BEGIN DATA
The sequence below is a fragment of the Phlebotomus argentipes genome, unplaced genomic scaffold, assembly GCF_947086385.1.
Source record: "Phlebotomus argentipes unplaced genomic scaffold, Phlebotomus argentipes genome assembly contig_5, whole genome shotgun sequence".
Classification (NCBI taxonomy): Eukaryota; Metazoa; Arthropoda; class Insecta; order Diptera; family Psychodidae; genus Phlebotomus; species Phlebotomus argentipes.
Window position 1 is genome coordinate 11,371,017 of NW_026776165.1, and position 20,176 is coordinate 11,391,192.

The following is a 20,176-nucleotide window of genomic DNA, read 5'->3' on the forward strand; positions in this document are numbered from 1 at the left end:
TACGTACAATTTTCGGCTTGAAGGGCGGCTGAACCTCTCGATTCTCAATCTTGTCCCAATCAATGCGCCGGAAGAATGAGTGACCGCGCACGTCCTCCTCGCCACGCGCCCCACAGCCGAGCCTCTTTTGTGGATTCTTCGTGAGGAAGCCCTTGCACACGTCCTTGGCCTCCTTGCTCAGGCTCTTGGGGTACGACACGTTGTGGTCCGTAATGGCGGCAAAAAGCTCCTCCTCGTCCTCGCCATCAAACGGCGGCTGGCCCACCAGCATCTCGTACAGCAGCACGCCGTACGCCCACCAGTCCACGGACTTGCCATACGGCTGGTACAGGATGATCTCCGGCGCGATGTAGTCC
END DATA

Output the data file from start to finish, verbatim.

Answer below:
The sequence below is a fragment of the Phlebotomus argentipes genome, unplaced genomic scaffold, assembly GCF_947086385.1.
Source record: "Phlebotomus argentipes unplaced genomic scaffold, Phlebotomus argentipes genome assembly contig_5, whole genome shotgun sequence".
Classification (NCBI taxonomy): Eukaryota; Metazoa; Arthropoda; class Insecta; order Diptera; family Psychodidae; genus Phlebotomus; species Phlebotomus argentipes.
Window position 1 is genome coordinate 11,371,017 of NW_026776165.1, and position 20,176 is coordinate 11,391,192.

The following is a 20,176-nucleotide window of genomic DNA, read 5'->3' on the forward strand; positions in this document are numbered from 1 at the left end:
TACGTACAATTTTCGGCTTGAAGGGCGGCTGAACCTCTCGATTCTCAATCTTGTCCCAATCAATGCGCCGGAAGAATGAGTGACCGCGCACGTCCTCCTCGCCACGCGCCCCACAGCCGAGCCTCTTTTGTGGATTCTTCGTGAGGAAGCCCTTGCACACGTCCTTGGCCTCCTTGCTCAGGCTCTTGGGGTACGACACGTTGTGGTCCGTAATGGCGGCAAAAAGCTCCTCCTCGTCCTCGCCATCAAACGGCGGCTGGCCCACCAGCATCTCGTACAGCAGCACGCCGTACGCCCACCAGTCCACGGACTTGCCATACGGCTGGTACAGGATGATCTCCGGCGCGATGTAGTCC